The following years abounded in newer and newer territorial acquisitions. The struggles between Rome and Macedonia in the 2nd century BCE resulted in the creation of the province of Macedonia in 148 BCE A little later, in 146 BCE, as a result of The Third Punic War Africa was founded on the ruins of the defeated Carthage.

Roman Empire during the reign of Emperor Hadrian.
The territorial development of the Roman state is an unprecedented event in our cultural circle. It has never happened before or after that one country took over the entire known world. The Roman legions conquered all the lands around the Mediterranean Sea and reached there, especially in the north, where the inhabitants of the Mediterranean had never ventured before. It was not without reason that the Romans called the Mediterranean Sea Mare Nostrum, meaning “Our Sea”. At the peak of the state’s development, it united all lands under Roman rule.
Author: Andrei Nacu | Under Creative Commons Attribution license - On the same terms 3.0.

In the same year, part of Greece was incorporated into Macedonia. These territories were separated only in 27 BCE, creating, together with Epirus, the province of Achaia. In 129 BCE the lands of the Pergamon kingdom were turned into the province of Asia. In the same year, as a result of the conquests on the Illyrian coast, some of the captured lands were incorporated into the province of Macedonia.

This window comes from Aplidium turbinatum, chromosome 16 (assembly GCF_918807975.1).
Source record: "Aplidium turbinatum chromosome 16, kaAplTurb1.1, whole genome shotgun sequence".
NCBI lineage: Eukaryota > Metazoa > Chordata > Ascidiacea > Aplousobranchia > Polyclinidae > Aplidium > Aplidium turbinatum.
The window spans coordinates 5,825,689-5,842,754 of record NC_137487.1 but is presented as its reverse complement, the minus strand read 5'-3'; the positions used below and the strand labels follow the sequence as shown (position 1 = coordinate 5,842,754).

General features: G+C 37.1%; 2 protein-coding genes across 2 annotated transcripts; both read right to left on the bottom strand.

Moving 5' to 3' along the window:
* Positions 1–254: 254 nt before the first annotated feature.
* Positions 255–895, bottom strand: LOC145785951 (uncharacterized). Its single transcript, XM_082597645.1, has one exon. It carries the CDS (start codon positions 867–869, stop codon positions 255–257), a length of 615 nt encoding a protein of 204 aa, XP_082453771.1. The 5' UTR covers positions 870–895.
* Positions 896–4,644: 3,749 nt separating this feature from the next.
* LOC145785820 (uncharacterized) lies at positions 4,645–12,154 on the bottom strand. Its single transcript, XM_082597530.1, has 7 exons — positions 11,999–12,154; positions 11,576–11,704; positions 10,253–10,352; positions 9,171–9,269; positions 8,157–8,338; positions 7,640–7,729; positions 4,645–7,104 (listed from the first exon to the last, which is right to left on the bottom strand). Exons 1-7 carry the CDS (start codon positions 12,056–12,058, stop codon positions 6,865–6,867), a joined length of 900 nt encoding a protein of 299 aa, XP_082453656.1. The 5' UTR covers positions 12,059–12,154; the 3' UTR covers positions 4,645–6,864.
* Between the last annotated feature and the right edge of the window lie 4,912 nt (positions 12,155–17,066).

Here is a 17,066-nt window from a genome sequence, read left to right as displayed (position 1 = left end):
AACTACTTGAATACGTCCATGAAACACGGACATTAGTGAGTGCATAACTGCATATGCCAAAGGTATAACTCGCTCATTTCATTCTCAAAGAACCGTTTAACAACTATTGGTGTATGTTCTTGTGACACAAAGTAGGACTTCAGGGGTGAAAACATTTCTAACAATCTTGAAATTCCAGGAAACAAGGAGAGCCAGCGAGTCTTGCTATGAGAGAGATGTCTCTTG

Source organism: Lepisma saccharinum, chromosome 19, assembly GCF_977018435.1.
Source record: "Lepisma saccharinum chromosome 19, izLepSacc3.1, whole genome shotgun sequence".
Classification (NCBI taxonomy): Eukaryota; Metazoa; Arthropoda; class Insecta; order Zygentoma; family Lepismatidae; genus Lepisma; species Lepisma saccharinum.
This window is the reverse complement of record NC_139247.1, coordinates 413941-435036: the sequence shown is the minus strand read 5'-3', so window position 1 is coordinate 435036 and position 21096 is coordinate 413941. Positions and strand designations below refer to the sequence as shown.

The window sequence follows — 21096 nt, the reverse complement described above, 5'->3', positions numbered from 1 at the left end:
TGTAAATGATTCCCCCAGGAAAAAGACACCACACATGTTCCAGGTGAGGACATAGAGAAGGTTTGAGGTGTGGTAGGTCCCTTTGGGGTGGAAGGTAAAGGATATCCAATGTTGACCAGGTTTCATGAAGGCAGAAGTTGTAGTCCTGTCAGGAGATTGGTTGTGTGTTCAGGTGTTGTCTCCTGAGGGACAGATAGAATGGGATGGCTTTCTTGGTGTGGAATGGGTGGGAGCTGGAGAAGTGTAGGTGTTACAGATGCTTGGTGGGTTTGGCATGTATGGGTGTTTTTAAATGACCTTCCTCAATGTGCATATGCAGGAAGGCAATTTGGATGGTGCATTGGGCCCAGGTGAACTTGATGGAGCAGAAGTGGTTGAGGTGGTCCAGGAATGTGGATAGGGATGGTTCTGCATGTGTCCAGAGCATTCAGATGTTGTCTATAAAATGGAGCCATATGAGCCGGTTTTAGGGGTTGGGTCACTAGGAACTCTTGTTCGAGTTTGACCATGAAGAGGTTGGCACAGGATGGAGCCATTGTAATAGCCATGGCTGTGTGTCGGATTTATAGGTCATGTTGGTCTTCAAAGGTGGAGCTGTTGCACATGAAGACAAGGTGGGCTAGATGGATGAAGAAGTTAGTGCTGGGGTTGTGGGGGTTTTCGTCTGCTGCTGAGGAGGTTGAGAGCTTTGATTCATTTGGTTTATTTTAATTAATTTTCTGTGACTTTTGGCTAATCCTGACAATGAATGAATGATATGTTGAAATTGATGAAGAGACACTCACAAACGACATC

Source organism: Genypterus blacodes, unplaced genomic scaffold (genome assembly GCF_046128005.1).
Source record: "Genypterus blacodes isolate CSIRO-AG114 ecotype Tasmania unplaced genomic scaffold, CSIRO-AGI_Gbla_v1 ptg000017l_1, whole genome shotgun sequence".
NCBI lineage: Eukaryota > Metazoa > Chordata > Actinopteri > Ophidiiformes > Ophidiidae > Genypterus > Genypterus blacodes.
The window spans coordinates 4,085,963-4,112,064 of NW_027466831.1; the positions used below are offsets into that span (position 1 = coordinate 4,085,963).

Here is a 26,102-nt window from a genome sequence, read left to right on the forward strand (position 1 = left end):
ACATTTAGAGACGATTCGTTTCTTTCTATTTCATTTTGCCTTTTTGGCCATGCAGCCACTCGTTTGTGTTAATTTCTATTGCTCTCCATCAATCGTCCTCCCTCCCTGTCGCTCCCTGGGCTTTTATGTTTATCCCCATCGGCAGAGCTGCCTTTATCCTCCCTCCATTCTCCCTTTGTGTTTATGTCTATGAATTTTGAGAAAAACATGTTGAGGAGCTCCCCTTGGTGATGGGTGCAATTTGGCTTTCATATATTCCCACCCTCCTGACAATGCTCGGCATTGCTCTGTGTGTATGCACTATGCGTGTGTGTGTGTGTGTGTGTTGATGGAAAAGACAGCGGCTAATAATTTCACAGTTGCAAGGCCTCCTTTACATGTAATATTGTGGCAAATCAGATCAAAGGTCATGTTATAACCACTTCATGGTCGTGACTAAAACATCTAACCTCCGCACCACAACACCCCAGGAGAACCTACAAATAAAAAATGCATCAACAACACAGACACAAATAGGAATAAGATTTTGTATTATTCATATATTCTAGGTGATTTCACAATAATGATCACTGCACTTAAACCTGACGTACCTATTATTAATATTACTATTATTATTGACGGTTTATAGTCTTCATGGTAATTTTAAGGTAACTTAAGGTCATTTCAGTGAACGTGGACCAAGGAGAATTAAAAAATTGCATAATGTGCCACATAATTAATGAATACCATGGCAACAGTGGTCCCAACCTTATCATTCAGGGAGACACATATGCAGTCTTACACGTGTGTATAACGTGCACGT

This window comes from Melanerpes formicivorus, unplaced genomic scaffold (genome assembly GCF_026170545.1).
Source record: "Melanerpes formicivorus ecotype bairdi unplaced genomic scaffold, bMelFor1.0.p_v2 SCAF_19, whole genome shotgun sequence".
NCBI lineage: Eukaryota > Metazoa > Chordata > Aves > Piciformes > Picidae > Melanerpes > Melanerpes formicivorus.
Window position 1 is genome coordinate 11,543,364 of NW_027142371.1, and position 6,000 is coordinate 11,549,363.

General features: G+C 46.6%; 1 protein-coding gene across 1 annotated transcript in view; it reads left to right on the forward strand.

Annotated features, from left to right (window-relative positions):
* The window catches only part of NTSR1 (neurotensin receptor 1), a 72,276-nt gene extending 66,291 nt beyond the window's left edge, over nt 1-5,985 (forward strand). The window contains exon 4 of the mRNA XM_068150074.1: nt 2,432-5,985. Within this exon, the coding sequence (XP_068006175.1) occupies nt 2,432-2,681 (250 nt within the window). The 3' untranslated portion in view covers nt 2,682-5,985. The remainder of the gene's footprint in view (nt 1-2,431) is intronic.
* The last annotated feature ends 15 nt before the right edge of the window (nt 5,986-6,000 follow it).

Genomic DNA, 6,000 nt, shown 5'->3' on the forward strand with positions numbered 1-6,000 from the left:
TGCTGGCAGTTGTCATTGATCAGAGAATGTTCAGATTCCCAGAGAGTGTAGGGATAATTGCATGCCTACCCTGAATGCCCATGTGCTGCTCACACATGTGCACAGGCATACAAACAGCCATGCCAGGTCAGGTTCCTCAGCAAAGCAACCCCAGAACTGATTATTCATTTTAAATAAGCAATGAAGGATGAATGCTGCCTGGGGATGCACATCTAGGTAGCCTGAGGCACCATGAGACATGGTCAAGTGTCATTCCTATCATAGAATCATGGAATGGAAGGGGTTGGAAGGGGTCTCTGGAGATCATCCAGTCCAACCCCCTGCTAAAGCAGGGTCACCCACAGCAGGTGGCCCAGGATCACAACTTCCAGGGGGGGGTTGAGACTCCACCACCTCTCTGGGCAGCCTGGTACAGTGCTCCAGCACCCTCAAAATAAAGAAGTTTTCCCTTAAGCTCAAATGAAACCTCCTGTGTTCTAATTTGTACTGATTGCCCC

Soon the Roman state also included new lands to the northwest. Earlier, at the end of the 3rd century BCE, a strip of land called Pre-Alpine Gaul (Gaul Cisalpina) was conquered, which as a province were organized only around 81 BCE, and later Gaul of the Trans-Alpine also called Narbonne Gaul (Galia Narbonensis), which in 121 BCE was organized into a new province (Gaul). The last conquest of these lands came under Julius Caesar.

The expansion of Rome definitely fell on the 1st century BCE. It was then that a number of lands in the eastern territory were captured. Cilicia was conquered as early as 102 BCE, in 96 BCE Cyrenaica, organized in 66 BCE as Cyrenaica and Crete In 75 BCE Bithynia was taken over, and in 64 BCE the provinces of Syria were organized, the conquest of which had already begun in 66 BCE, as well as Bithynia and Pontus. In 58 BCE Cyprus was incorporated. In 30 BCE Egypt was incorporated into the Empire, and in 25 Galatia.
In the years 16 – 12 BCE the Retia, Noricum, Pannonia, as well as the Alpine provinces were conquered, but only partially.